The rise and fall of the Primary Records collection.
In my dream I was single. Everything in the village was just like when I was a little boy. My companions are boyhood friends. A nice lady came straight to where we are. She was dressed in Hopi dress and look nice.”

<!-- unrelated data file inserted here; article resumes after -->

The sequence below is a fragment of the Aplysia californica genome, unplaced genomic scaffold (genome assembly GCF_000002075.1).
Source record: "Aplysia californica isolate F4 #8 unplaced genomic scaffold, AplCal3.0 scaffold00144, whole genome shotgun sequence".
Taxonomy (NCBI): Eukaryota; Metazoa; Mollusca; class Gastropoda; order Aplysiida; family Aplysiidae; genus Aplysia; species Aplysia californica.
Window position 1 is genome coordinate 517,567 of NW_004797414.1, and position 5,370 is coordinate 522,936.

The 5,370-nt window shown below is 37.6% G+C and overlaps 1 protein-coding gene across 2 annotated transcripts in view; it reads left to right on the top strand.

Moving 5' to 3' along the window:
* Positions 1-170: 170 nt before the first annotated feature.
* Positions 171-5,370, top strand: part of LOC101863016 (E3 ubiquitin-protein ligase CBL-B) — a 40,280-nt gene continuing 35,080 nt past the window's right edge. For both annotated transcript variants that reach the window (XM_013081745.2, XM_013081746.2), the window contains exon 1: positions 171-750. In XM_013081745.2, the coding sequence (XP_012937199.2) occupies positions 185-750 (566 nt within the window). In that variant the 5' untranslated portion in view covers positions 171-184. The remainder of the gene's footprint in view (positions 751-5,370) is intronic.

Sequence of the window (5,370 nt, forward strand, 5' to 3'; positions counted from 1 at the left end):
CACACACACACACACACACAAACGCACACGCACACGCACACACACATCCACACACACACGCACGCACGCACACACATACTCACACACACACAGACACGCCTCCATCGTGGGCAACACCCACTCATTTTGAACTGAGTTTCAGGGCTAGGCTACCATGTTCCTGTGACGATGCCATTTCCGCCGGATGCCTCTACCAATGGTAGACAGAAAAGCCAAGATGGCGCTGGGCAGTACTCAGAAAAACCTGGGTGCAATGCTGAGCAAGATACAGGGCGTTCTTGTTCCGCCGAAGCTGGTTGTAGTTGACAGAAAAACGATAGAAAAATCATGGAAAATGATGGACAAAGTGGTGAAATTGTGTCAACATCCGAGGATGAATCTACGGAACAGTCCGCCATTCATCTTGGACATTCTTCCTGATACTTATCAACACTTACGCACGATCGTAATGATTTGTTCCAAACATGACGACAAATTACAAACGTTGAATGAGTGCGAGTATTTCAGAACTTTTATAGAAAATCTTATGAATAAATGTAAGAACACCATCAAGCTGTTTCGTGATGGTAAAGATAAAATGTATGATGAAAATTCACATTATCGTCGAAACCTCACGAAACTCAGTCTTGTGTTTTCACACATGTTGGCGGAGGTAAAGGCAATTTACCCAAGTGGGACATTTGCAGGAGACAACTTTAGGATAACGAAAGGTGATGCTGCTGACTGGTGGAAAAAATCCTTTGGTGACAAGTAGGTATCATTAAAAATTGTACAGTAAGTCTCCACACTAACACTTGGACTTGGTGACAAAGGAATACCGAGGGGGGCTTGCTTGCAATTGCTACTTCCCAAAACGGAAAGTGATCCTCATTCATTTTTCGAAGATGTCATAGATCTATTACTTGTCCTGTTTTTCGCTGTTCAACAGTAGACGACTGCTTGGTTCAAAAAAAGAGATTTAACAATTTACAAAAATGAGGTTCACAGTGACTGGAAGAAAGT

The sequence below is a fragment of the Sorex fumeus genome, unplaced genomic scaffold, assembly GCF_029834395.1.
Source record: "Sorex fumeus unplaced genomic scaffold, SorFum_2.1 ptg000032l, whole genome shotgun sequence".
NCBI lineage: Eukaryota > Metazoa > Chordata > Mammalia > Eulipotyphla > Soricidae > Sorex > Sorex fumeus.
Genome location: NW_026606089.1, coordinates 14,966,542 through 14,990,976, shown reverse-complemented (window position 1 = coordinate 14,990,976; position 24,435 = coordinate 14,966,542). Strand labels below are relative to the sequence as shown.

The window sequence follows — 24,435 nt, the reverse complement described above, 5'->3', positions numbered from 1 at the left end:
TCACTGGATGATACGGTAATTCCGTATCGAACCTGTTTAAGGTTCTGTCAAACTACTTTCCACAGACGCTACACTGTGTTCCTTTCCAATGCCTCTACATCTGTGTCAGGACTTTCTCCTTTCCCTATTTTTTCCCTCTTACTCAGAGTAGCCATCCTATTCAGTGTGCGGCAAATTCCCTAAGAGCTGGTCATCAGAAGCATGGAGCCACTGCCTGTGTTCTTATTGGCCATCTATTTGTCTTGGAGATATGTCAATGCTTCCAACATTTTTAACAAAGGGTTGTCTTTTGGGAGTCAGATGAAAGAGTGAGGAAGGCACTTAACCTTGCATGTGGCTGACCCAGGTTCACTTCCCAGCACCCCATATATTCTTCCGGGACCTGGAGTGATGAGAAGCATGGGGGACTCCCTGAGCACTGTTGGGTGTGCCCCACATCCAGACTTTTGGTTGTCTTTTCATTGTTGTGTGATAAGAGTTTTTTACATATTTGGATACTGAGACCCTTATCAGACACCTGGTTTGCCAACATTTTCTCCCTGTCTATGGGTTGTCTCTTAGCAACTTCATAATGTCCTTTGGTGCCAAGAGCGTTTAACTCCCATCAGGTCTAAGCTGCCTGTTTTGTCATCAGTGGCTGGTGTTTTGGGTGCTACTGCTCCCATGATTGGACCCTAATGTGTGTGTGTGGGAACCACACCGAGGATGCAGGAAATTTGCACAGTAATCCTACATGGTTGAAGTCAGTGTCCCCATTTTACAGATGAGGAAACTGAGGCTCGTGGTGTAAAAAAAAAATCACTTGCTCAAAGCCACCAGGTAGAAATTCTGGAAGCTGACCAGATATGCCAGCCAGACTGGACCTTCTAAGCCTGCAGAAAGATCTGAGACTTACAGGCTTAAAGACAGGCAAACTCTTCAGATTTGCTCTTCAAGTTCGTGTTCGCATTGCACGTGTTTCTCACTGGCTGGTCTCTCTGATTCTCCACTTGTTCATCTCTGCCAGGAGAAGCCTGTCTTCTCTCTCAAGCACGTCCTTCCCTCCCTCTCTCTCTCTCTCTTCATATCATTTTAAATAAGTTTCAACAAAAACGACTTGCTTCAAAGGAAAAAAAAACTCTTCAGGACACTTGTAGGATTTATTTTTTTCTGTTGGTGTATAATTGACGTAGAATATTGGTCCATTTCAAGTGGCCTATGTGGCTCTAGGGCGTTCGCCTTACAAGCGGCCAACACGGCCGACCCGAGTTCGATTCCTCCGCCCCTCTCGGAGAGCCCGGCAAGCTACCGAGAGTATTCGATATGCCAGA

Thus begins dream 211, recorded on January 1, 1945, by a legendary Hopi by the name of Don Talayesva. His “autobiography,” Sun Chief—as told to, paid for, and assembled by anthropologist Leo Simmons—had already appeared, in 1942, but the recording and documenting continued for another two decades, resulting, in time in “the most complete record of any preliterate available.” That observation, made in 1959, came from Dorothy Eggan, who published dream 211 and others in a 1949 article in American Anthropologist. Talayesva’s dreams are highly detailed and deeply personal, full of romantic longings, jealous husbands, worries about what “people are saying,” and hints about and references to “white friends.”